The S in ESG – How social factors are material to companies

The S in ESG – How social factors are material to companies

The ESG, or “Environmental”, “Social”, and “Governance” conversations we observe these days are often centred around environmental topics: Climate change, fueled by carbon emissions, is leading to increased climate risks. We learn how corporations make net zero pledges to do their share to avoid or mitigate climate change. The loss of biodiversity, the need to conserve scarce resources, reducing effluents and waste and transitioning into a circular economy are related topics of the “E” domain of ESG. But are we missing out on the S in ESG?

To be clear: The climate catastrophe we are accelerating into is an enormous challenge, and every contribution to preventing it is more than welcome. But even if climate change affects all of us, some will be much more vulnerable to its impact. That is one aspect where the S in ESG enters the stage, with S representing the social topics that are equally important and sometimes interlinked to environmental matters.

This blog post explores how social issues can be material to corporations. Furthermore, we explore how companies can utilise tools like double materiality to identify and better understand social issues that are material to them.

By Jayden Yoon and Sebastian Dürr

The S in ESG

What is the S in ESG?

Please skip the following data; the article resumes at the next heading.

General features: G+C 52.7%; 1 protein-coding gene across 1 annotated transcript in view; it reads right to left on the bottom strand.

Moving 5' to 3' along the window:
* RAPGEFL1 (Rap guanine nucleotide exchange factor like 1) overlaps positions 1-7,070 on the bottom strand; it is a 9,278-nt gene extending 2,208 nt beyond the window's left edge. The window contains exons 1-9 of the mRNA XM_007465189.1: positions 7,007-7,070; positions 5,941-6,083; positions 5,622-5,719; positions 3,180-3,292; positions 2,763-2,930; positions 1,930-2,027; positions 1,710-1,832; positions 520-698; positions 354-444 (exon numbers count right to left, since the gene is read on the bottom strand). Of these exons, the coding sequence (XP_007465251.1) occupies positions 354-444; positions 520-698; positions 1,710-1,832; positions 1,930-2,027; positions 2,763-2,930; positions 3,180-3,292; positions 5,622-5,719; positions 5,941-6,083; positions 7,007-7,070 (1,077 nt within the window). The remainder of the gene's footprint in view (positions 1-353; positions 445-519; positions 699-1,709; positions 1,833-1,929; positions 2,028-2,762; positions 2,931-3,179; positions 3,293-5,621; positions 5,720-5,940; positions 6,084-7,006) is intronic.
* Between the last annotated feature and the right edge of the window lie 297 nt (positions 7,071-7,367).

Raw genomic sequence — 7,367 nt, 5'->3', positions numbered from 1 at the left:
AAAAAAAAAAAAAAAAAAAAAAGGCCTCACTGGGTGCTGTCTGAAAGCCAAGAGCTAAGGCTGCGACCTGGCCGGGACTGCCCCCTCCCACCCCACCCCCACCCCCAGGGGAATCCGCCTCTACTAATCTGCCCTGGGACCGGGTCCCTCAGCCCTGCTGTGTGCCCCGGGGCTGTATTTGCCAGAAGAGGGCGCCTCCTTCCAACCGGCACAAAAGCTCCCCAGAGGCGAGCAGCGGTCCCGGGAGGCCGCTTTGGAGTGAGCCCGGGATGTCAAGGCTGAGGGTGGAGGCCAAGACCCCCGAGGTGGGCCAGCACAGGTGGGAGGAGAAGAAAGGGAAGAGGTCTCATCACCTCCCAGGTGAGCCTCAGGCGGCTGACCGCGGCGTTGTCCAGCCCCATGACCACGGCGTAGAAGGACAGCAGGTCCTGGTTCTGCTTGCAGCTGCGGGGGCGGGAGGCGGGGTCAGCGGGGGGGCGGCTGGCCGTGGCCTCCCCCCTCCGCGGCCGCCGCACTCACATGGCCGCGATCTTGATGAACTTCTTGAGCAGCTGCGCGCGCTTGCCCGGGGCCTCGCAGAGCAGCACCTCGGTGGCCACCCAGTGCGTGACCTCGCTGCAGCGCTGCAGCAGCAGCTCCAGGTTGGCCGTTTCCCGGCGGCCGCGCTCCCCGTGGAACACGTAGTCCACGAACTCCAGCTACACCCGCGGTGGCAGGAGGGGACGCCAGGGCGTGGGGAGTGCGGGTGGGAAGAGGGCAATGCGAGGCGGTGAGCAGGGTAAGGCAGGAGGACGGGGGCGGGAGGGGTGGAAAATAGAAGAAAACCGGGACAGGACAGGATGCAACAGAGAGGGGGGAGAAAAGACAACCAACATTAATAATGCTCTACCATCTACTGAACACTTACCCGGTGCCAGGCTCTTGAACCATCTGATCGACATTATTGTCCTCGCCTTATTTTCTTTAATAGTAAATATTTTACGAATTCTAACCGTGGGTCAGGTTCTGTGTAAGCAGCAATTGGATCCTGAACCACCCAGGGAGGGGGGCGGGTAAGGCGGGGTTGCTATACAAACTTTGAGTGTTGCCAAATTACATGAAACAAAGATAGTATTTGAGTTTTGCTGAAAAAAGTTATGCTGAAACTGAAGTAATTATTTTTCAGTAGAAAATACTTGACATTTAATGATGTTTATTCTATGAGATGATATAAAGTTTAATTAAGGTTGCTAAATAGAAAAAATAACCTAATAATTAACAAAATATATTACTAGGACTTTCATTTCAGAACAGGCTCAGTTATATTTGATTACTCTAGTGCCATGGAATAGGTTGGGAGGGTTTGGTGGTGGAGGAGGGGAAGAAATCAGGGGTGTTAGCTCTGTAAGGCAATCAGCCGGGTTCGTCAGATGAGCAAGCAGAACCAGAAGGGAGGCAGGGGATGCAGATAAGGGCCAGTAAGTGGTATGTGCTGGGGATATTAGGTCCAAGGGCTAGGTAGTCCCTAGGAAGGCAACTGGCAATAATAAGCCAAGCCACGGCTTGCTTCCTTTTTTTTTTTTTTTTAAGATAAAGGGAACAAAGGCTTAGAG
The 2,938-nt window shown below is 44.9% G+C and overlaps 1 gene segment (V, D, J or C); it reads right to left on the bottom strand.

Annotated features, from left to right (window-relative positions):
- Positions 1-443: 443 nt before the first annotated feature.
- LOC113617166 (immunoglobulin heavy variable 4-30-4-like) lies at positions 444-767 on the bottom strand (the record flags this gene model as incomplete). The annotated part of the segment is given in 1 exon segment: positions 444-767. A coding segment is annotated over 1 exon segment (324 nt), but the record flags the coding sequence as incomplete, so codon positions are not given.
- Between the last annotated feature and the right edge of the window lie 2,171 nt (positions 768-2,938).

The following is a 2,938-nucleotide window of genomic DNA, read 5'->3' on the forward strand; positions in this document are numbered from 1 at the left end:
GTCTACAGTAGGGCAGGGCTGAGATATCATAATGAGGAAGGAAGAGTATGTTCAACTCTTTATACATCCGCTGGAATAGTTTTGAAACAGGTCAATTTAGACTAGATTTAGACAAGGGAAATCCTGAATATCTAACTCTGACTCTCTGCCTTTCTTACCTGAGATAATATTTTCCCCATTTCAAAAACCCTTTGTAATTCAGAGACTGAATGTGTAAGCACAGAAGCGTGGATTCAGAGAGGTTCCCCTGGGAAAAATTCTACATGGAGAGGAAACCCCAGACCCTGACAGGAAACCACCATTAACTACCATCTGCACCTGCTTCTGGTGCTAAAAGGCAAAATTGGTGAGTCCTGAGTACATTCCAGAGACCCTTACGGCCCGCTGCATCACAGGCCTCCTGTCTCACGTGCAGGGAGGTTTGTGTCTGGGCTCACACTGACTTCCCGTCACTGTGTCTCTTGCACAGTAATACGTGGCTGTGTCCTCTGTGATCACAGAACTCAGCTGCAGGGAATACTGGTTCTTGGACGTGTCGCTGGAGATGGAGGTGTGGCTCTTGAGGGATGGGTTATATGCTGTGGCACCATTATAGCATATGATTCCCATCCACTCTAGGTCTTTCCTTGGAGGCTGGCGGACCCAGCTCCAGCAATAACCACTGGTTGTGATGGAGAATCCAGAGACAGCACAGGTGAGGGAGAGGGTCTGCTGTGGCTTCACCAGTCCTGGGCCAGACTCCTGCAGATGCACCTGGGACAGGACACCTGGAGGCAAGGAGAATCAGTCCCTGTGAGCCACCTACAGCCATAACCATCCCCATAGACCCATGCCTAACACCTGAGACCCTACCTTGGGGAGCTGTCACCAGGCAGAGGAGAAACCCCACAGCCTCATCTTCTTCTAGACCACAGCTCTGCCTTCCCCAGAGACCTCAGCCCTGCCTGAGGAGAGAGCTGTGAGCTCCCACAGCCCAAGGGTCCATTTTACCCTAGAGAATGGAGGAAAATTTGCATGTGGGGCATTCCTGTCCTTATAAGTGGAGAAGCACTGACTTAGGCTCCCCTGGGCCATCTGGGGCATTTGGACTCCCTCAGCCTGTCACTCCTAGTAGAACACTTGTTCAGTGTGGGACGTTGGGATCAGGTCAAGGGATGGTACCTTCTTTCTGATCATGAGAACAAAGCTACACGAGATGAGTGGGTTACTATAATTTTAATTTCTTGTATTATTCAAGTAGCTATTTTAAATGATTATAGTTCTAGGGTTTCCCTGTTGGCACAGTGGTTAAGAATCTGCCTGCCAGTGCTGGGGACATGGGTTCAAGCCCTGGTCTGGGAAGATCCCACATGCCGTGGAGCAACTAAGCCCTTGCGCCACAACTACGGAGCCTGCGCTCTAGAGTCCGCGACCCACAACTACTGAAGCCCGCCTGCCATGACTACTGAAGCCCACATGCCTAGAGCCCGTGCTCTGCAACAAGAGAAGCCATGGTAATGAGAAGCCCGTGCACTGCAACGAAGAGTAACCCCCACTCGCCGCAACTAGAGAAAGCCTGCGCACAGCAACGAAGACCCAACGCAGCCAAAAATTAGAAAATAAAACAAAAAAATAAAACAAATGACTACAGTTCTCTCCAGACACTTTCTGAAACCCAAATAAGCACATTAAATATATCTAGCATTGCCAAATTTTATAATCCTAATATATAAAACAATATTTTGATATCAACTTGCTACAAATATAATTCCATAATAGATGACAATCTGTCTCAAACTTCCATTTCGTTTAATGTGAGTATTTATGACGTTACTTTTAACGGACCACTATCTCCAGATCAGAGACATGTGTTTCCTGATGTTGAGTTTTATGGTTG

Businesses have an impact on people and the planet. While the E in ESG covers the latter, the effect on people, local communities they operate in and society as a whole falls into the domain of the S in ESG.

How companies manage this multitude of relationships with different stakeholders or stakeholder groups is the central question behind the S in ESG.

Talking of stakeholders: Social aspects are not limited to “internal stakeholders” like the own workforce, but rather extend to “external stakeholders” too.

All that translates into a wide range of topics to consider ranging from issues like equal opportunity, health & safety, impact on local communities, grievance mechanisms, human rights, the social impact of products, services, or company operations, gender-based violence (GBV) and harassment. Recent developments added topics like DE&I – short for Diversity, Equity & Inclusion – or training and education opportunities for the own workforce.

Zooming out a bit and focusing on the supply chain, minimising social impacts by monitoring working conditions and health, safety and economic well-being of employees, ensuring equal treatment and avoiding gender, ethnic other discrimination is essential. But there is more: The risk of child or compulsory labour and the rights of indigenous people.

On the other end of the spectrum, customers and clients represent other essential stakeholder groups. Zooming in and questions like customer health and safety, as well as customer privacy, are in focus.

All this might sound familiar to those who already report under the GRI reporting standard. However, other reporting frameworks, like the European Sustainability Reporting Standard (ESRS), cover social topics too.

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Book a free and nonbinding discovery call to discuss your questions with one of our ESG experts, and learn how we can help you with the “S” in “ESG”.